Where will the FTSE end 2016?

23rd December 2015


Helal Miah, Investment Research Analyst at The Share Centre, outlines the key drivers behind The Share Centre’s FTSE 100 forecast…

Our call for UK mid-caps to outperform the large caps during 2015 has proved correct, chiefly because of the performance disparity of the UK economy versus global peers. The internationally exposed large caps suffered from falling energy and commodity prices, a moderating Chinese economy and general weakness in the emerging markets. On top of this, sterling’s strength devalued these company’s overseas earnings.

Unfortunately, we see many of these themes being a feature of 2016 as well. The UK and US economies will be the bright spots and as both countries move towards withdrawing money stimulus and raising interest rates, they will in our view, further strengthen their respective currencies. Therefore, overseas earnings of the multinationals will still be dampened. Not only that, but as has already been the case in 2015, more companies will be reporting difficulties in exporting products due to their currency strength.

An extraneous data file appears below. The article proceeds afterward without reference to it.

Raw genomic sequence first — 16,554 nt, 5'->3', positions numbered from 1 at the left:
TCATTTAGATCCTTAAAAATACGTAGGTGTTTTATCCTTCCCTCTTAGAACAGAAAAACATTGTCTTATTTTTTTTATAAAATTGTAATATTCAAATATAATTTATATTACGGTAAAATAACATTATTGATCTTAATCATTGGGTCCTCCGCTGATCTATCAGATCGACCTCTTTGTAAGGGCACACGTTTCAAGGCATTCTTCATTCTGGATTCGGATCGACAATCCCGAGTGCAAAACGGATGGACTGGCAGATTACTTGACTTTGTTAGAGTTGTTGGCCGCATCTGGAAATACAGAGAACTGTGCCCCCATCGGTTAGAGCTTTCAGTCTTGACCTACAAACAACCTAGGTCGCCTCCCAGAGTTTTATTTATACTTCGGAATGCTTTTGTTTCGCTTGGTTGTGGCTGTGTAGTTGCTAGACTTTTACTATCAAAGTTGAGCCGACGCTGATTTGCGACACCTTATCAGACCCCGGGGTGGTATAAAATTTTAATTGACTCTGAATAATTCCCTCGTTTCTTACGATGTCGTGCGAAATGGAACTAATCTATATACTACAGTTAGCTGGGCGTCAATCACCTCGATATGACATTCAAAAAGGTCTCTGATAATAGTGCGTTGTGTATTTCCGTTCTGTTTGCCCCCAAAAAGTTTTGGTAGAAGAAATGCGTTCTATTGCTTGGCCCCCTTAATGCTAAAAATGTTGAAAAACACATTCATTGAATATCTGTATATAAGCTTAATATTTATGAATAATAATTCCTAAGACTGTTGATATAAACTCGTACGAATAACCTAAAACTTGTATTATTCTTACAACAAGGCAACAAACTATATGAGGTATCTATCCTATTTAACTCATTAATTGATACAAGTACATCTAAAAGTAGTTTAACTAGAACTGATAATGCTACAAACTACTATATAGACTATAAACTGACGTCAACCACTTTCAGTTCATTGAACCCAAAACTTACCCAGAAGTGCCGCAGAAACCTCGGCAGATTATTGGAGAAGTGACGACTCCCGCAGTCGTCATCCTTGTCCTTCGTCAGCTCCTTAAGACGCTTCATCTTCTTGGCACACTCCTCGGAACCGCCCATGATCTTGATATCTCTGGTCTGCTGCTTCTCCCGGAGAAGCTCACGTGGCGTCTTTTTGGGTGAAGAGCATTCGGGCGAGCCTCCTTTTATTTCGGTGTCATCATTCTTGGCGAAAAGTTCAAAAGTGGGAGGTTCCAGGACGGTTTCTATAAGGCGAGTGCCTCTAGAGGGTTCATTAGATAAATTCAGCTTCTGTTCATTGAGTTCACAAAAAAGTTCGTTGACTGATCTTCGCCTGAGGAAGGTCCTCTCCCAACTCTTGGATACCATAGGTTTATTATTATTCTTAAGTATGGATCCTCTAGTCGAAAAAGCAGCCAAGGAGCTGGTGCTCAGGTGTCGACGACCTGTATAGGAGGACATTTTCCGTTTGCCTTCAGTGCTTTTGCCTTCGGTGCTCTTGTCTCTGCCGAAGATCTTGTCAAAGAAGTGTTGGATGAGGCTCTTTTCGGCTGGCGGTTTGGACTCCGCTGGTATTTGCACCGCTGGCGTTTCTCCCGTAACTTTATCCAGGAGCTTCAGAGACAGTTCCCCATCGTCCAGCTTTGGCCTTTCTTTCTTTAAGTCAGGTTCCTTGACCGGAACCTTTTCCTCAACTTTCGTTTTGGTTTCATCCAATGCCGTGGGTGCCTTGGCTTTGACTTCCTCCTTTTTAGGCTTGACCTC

With regards to oil and commodity prices, we believe that the bottom is getting closer but do not expect material rises in price even if demand does pickup. This is because there is more than enough production capacity to not put upward pressure on prices. This is likely to be a main reason why the FTSE 100 could underperform other indices once again. For the UK there is the additional risk posed by the EU referendum.

At the Share Centre, our forecast for the FTSE 100 at the end of 2016 is 6480, based on the multiple factors mentioned above.

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